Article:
Seven Questions with Developers: @myfreeweb

This is the latest in our weekly series Seven Questions for Developers on App.net, where we ask a different developer the same set of questions to learn a bit more about the people behind the apps. If you’d like to participate, contact @ben.

Our next developer is @myfreeweb, a web developer at a small company based in Moscow, Russia. @myfreeweb does not like vodka and bears. He also dislikes push notifications.

Screen Shot 2012-12-21 at 1.52.14 PMTell us about your App.net app. What are you looking to accomplish with it?

SupportApp is a Get Satisfaction-style customer support app for App.net. I want people who make App.net clients to use it for supporting their apps.

What qualities make a great app?

High performance, good UI, long request timeouts for mobile connections (eg. Twitterrific 4 was completely useless on my 3G), not losing data, x-callback url support for iOS apps.

What tools are important to you as a developer?

Heroku, GitHub, Chrome, iTerm2, tmux, vim, git, fish, ack, and ctags.

Why did you decide to build something on App.net?

I had a few ideas about annotations. That particular feature really inspired me, and I understood App.net being “not just a Twitter alternative” after annotations were introduced.

What got you started writing code?

When I was about six years old, I was bored of playing games, and I learned how to write DOS scripts (*.bat, if I remember it correctly) that write words to the console. A few years later, I found MIDletPascal on the internet and started trying to make mobile Java applications. Some time later I learned PHP and started making web apps. Then JavaScript, Python, Ruby, C, Java, Clojure, Scala and so on.

Any advice for aspiring developers (all the young coders out there)?

Learn a lot of languages. Use Vim or Emacs. Or both. Watch Destroy All Software screencasts. Find the UNIX way in x-callback-url and the Single Responsibility Principle. And other things.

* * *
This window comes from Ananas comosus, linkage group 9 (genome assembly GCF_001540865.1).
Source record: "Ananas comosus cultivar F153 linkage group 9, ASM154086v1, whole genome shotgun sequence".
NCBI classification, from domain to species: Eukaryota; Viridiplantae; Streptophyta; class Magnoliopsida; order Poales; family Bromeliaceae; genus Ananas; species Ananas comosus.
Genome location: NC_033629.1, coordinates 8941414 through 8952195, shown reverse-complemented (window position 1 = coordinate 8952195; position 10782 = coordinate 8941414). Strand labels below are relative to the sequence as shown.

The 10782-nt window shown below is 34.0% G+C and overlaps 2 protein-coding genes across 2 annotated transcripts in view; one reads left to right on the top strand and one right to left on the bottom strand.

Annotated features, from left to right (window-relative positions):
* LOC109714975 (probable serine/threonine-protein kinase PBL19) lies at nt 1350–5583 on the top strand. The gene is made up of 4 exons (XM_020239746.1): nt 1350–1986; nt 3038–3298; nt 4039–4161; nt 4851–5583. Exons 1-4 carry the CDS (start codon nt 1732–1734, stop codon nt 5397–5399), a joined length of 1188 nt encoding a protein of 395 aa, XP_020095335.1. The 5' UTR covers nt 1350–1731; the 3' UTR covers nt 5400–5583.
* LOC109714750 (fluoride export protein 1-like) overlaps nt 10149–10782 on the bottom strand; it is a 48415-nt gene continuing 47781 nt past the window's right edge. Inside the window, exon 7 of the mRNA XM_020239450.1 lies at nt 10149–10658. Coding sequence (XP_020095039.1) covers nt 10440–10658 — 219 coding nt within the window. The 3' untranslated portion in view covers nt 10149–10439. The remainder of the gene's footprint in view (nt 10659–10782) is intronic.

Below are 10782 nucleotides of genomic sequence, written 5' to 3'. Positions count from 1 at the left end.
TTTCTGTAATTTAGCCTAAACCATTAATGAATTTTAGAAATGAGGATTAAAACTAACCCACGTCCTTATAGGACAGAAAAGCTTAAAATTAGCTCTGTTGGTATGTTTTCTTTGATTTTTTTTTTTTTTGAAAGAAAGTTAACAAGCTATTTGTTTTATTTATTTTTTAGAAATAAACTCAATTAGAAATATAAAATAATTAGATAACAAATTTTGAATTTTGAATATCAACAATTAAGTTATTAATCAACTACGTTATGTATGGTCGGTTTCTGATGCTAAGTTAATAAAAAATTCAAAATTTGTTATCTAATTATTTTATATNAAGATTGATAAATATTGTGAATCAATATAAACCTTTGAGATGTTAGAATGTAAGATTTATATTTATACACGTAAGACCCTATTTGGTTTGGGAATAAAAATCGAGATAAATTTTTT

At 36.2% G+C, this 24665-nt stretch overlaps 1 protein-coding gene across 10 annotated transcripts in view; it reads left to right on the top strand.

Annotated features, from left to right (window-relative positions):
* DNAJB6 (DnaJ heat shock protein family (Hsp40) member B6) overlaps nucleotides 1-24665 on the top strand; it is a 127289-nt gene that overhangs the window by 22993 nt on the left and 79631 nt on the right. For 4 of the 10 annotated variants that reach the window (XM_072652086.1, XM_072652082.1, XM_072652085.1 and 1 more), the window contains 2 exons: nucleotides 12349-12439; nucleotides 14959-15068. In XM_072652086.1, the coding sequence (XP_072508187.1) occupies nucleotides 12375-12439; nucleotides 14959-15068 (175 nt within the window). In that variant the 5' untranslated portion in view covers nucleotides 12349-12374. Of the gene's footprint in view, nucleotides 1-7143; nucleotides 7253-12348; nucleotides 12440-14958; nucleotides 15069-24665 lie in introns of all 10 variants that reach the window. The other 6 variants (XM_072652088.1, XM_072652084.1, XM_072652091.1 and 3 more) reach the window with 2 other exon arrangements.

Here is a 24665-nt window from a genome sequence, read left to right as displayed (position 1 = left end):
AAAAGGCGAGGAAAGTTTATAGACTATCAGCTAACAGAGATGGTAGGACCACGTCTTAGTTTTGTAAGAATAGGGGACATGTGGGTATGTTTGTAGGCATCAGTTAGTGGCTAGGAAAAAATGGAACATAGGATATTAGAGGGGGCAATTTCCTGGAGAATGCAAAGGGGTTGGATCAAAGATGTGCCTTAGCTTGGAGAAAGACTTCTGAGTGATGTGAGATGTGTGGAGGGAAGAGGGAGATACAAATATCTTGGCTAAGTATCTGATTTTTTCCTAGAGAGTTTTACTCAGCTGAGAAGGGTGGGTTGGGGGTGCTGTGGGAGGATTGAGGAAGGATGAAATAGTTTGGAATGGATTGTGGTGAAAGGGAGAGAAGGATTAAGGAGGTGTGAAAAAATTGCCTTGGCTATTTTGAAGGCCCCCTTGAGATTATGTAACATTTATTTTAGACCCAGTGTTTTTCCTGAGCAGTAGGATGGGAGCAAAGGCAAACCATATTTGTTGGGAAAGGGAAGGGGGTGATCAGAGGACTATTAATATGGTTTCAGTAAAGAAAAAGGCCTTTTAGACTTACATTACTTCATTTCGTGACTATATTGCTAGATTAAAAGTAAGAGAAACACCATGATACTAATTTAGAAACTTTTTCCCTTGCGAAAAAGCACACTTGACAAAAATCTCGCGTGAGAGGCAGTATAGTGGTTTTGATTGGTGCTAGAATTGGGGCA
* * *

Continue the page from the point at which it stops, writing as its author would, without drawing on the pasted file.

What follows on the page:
Don’t forget preprocessors (SASS, TypeScript, etc.) aren’t a new hipster thing, see m4. Your assumptions about real-life data like date/time and people’s names are wrong.

And, by the way, gender should be a text field (like on MetaFilter and Diaspora). Unless you only care about personal ad targeting (like Facebook).

Speaking of ads, when you think about ads, think Fusion/Carbon/Deck/BuySellAds, not AdSense.

Use HTML5 input types when developing for the web. Send email in plain text. Posting a link to your open source project to Reddit gives you 50 watchers on GitHub for free.

Don’t tell people to RTFM.

Write good documentation (if you want to learn how, look at Python projects. Python has a great culture of documentation.)

Read this: http://blog.wilshipley.com/2011/04/success-and-farming-vs-mining.html

Try making a simple content app (a scrolling list with pictures and text) for Sony PlayStation Vita using their UI framework.

When you’re not coding you’re…

Probably taking photos of random stuff. Or listening to podcasts, watching videos, reading books or blog posts.

App.net Podcast Episode 5

This week @Dalton discusses the latest version of our invitations program, Paypal integration, stream marker support in Alpha, Omega and private messages, #ADNSecretSanta, and this week’s Instagram news. As always, member questions are answered at the end.

  • 0:35 Latest iteration of inviting your friends to App.net
  • 5:25 Paypal integration
  • 7:00 Stream marker support in Alpha
  • 9:45 Omega and private messages update
  • 11:25 #ADNsecretsanta
  • 13:45 Instragram TOS changes
  • 17:45 The siloing of social platforms
  • 20:00 Member questions